Clandestine plan to force a vote on Pa. legislative gift ban fails, lawmakers shrug

The state Capitol building in Harrisburg.

The state Capitol building in Harrisburg. (Tom Downing/WITF)

This story originally appeared on Spotlight PA.

Activists who want the Pennsylvania General Assembly to ban lobbyists from giving gifts to legislators thought they had a way around the institutional blockade: recruit a lawmaker on the inside.

Heading into this week, they said one unidentified state House lawmaker would stand up and force a vote on whether to consider the bill, defying Republican leadership that controls what does — and doesn’t — come up in the chamber.

But as one of the last scheduled session days of the year ended Wednesday, no one stood up, leaving advocates with nothing to do but concede.

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“We’re tired of talking with these people,” Michael Pollack, executive director of the good government group March on Harrisburg, said. “They give us hollow promises. They say they’re going to do the right thing. And then they don’t.”

Gifts — including tickets to concerts and sporting events, and trips to prime vacation destinations — are commonplace in Harrisburg and have drawn the ire of activists who argue they amount to legalized bribery amid widespread distrust in government.

Lawmakers from both major parties have countered that such an interpretation is too simple: A lavish trip rarely influences their policy decisions, and banning gifts is not a top priority for most voters.

Despite years of advocacy and flashy protests — including a 2019 demonstration that saw members drop dollar bills on the state House floor — March on Harrisburg has yet to succeed in convincing lawmakers to legislate away one of their own perks of the job.

This session, they rallied behind a compromise bill from state Rep. Aaron Kaufer (R., Luzerne) that would ban lawmakers from receiving any gifts, transportation, lodging, or recreation of over $250 in value from a single source each year. The proposal, however, would still allow lawmakers to receive free meals.

Unlike many states, Pennsylvania law places no monetary limits on gifts, only banning them “based on the offeror’s or donor’s understanding that the vote, official action or judgment of the public official or public employee or nominee or candidate for public office would be influenced thereby.” Pennsylvania House rules also specifically ban cash gifts, though such a gift is allowed in the Senate.

The law does require lawmakers to report gifts of over $250 in value and hospitality, such as meals or travel, of more than $650 on their yearly ethics disclosure.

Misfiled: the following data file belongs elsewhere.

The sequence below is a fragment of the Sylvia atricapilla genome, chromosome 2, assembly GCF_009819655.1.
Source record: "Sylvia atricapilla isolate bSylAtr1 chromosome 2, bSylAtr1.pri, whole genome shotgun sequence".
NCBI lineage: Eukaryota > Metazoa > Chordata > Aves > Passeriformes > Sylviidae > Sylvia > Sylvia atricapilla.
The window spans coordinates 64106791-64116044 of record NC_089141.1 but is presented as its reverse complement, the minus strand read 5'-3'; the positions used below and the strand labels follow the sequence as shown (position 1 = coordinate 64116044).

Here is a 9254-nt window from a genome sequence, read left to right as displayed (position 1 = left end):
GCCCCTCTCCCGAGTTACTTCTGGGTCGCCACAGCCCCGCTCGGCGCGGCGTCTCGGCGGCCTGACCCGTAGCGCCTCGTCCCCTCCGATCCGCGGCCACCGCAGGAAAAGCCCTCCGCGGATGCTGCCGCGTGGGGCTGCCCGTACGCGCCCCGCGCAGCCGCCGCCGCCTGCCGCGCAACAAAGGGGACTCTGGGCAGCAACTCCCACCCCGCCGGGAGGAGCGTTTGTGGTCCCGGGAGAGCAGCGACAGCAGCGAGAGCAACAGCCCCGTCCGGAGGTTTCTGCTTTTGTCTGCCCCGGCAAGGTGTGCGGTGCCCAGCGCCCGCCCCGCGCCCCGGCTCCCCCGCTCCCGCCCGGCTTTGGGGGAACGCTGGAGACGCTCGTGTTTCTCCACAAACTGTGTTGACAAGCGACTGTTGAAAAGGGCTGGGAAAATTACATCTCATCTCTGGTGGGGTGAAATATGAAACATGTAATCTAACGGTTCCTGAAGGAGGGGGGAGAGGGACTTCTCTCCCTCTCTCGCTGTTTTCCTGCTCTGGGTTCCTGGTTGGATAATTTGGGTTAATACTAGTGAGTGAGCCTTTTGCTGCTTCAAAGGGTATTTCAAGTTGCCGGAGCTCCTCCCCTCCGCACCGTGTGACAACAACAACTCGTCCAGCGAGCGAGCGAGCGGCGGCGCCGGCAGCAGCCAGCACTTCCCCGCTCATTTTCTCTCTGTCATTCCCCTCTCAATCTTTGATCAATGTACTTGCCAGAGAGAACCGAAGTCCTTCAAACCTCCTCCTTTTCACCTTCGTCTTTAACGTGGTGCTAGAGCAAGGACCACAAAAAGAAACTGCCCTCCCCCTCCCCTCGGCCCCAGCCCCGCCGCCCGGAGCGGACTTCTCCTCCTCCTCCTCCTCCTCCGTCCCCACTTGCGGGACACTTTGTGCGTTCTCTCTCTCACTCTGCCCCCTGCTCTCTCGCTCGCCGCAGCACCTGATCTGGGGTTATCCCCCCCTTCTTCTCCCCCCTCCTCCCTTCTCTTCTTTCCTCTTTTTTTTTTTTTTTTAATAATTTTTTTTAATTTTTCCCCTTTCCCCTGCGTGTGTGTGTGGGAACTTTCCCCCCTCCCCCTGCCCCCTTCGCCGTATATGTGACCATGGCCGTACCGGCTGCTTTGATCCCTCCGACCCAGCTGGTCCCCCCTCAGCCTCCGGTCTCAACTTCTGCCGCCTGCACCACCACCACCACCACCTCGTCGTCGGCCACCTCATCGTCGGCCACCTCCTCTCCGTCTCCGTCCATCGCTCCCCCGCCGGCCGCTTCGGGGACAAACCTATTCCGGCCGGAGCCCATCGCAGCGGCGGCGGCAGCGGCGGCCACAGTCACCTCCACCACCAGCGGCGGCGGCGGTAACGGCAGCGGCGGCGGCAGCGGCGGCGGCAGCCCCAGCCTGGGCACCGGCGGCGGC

However, those thresholds and the ability of lobbyists to spread costs among multiple clients may “result in a substantial skewing of the public’s perception of money actually spent on public officials and employees,” a 2019 state House study found.

For instance, in 2018, while public reports listed nearly $40,000 in gifts, meals, and other hospitality to lawmakers, the actual total was closer to $1.5 million.

Since advancing out of committee in March 2021, Pollack and company have tried to get Republican Leader Kerry Benninghoff (R., Centre) to schedule a vote on the bill, to no avail.

With the end of the two-year session quickly approaching, Pollack and his fellow provocateurs said they recruited a lawmaker they declined to publicly name to make a procedural move to force a vote on the bill Monday.

Support, as well as opposition, to the gift ban crosses party lines. Kaufer’s bill has 22 sponsors of varying ideologies, from state Rep. Sara Innamorato (D., Allegheny), a democratic socialist, to archconservatives including state Rep. Frank Ryan (R., Lebanon).

But during Monday’s session of the state House, no lawmaker stood up to make the move. In fact, the chamber adjourned while Pollack and his fellow activists were still holding a press conference on their effort.

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“Congrats Jordan Harris, you win,” Pollack said upon learning of the state House’s adjournment, referencing the No. 3 Democrat in the chamber. “Congrats Kerry Benninghoff, you took this round.”

Spokespeople for Benninghoff and Harris declined to comment.

Harris has previously defended lawmakers’ cozy relationship with lobbyists, saying in 2019 that “there’s a tension at the meeting table that doesn’t happen at the dinner table, and it’s because of that that people are actually able to get things done.”

The lack of action comes after activists rallied at the Capitol on Monday, stopping lawmakers to let them know of the coming vote and dropping banners in the rotunda that read “We don’t trust you” and “Will PA end bribery today?”

In private conversations and interactions, lawmakers from both major parties made clear their disregard for the activists, arguing that March on Harrisburg’s tone was not likely to win over any converts among lawmakers, staff, and lobbyists. Many also appeared unfamiliar with the specifics of the proposal March on Harrisburg was pushing.

One Democrat, who requested anonymity to discuss the proposal candidly, said they “never looked too closely” at the bill “because it’s not going anywhere.”

“I’ve never seen a piece of legislation passed on the basis of antagonizing every human being under the sun,” the lawmaker said.

House Democratic spokesperson Nicole Reigelman said that the bill as written was “unconstitutionally vague,” and that the caucus would prefer to focus on putting caps on the state’s campaign finance laws.

Under current law, donors may give an unlimited amount of money to candidates. Adding limits, Reigelman argued, would give the people a greater voice in Harrisburg.

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